Katerina and her husband Alexsky were raising their family in Ukraine when the Russian attacks began in 2014. Alexsky saw how it traumatized their oldest daughter, who was 10 years old, and knew it was time to leave. They sought refuge in Israel and made Aliyah, becoming Israeli citizens in 2017.

Then came the October 7 Hamas invasion. With no safe room in her apartment, their oldest daughter, now an adult, was terrified, and moved back home. When their city of Ashkelon came under heavy rocket fire, Katerina stayed at home with the kids, while Alexsky had to work, facing danger in the streets. The government soon evacuated Katrina and her children to safety, while Alexsky looked for extra jobs, trying in vain to make ends meet.

When Katerina returned, their finances were even tighter. She recalls, “Because I wasn’t working, we suddenly couldn’t pay the bills. It was very stressful.” Yet, friends like you were there for them.

Through CBN Israel’s partnership with a local ministry, the food packages that caring donors provided for this desperate family kept them from starving. They also gave the couple emergency finances for extra groceries and essentials, and to pay off their mounting debt from lost income during the war. Katerina shared, “We’re very thankful for people who care. It was a big help. We’re so grateful!”

Your gifts to CBN Israel can help many more war victims with food, lodging, and necessities—while continuing to assist others in dire need. And your support can also offer a crucial lifeline to elderly Holocaust survivors, single mothers, refugees, and those who are struggling alone.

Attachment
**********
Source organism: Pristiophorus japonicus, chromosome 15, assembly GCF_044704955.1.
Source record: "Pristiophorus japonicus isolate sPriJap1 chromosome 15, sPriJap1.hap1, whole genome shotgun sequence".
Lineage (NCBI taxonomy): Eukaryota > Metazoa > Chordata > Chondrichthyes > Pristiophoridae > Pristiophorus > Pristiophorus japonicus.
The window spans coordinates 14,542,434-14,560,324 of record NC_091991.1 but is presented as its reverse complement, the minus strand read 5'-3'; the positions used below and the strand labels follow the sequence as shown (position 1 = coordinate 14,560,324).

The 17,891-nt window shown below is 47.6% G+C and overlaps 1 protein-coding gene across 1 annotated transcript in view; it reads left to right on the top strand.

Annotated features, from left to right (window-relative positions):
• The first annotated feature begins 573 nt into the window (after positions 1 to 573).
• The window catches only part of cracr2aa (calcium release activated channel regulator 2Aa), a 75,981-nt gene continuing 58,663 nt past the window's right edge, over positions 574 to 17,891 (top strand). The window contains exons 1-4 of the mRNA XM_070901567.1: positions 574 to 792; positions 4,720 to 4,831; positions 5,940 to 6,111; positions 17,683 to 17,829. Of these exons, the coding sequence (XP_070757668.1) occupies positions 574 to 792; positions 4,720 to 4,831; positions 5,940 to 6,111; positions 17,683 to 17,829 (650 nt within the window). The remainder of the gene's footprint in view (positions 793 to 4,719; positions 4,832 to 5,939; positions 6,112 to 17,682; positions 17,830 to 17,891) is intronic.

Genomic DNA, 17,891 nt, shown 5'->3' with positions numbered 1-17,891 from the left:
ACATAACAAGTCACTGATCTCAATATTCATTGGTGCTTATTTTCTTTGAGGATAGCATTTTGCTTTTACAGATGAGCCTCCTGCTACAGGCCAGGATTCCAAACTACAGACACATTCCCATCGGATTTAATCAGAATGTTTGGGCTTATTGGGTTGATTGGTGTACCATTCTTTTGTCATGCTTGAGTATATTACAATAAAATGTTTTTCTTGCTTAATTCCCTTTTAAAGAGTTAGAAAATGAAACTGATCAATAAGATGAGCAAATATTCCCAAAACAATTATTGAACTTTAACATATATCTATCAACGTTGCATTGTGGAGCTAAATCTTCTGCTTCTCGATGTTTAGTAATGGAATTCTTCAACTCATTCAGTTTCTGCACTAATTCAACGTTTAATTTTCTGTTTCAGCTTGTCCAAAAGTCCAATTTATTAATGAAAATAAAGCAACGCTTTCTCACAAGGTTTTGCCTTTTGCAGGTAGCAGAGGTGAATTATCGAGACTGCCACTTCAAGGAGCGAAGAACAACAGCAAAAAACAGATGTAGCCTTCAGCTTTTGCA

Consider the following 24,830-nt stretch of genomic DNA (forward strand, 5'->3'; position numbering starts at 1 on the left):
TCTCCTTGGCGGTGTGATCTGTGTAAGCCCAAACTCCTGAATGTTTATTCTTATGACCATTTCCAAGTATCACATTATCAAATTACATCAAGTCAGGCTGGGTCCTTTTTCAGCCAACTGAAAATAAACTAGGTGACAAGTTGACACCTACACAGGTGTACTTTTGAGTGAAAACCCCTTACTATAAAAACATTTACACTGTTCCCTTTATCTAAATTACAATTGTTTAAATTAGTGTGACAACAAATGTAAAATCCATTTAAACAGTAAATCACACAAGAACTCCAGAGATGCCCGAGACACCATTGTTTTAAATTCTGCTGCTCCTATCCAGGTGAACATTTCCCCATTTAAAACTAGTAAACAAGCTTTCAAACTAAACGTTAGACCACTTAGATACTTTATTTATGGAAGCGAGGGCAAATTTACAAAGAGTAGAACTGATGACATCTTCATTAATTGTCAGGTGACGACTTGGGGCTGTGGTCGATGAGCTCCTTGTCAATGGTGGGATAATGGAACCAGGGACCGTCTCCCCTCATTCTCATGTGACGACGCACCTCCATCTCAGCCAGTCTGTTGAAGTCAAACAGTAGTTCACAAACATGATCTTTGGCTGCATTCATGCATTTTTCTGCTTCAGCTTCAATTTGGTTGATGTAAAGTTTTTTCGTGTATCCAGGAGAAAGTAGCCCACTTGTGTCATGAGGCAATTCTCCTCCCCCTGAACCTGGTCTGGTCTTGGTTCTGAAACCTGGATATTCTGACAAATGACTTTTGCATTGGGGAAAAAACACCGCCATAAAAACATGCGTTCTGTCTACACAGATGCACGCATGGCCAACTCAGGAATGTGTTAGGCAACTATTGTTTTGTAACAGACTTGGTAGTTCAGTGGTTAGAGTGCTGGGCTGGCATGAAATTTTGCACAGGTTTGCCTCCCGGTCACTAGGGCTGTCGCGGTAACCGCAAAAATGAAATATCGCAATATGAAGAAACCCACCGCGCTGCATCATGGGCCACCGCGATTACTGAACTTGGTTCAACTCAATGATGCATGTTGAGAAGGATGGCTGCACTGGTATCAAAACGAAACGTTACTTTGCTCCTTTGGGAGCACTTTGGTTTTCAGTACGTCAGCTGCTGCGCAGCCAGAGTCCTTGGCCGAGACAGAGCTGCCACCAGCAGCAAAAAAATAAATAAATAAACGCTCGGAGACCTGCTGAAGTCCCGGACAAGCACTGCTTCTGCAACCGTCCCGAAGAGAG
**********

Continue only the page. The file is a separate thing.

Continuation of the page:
Please consider blessing Israel’s people at this critical time!

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A Double Disaster: Hatred Against the Jewish Homeland Eliminates Hope for Gazans

By Arlene Bridges Samuels

Since the beginning of its military operations against Hamas, Israel has reported that the Iranian proxy has been appropriating donated food meant for the civilian Gaza population. The Palestinian Media Watch (PMW) verified that a Fatah (political branch of the PA) TV anchor reported that, since the start of the war, Hamas has attacked, persecuted, and even killed aid workers. The food was stolen not only for Hamas to sustain their strength but to also murder Gazan Palestinians and IDF soldiers.

PMW describes that in attacking and killing aid workers to control distribution and to divert the food and water for itself, Hamas caused food prices in Gaza’s markets to skyrocket. An Al-Jazeera TV reporter observed, “Few things are arriving and they [Hamas] claim they are distributing them.” A Gazan woman spoke out, saying, “It is all going to their own homes. Let Hamas catch me and shoot me and do what they want to me.”

Allow the Fatah and Al Jazeera broadcasts to remain in your thoughts as you read what U.N. Secretary-General António Guterres insisted: “This is an entirely man-made disaster, and … it can be halted.” Guterres was telling Israel to allow more routes into Gaza for the delivery of humanitarian goods. Yes, it is a man-made disaster—one, however, that was implemented not by Israel but by barbaric Hamas, beginning on October 7, 2023.

The two or three days of compassion for Israel evaporated almost immediately after the Hamas invasion on October 7. Hamas’s horrors against Israel have faded in the wake of a powerful propaganda operation, with most worldwide media either intentionally or unintentionally promoting lies. This, after Israel’s Government Press Office (GPO) hosted 4,000 journalists, showed them the murderers’ indisputable body cam videos, and walked them around the Gaza envelope area where parents, children, babies, and homes were burned amongst atrocities that cannot be described.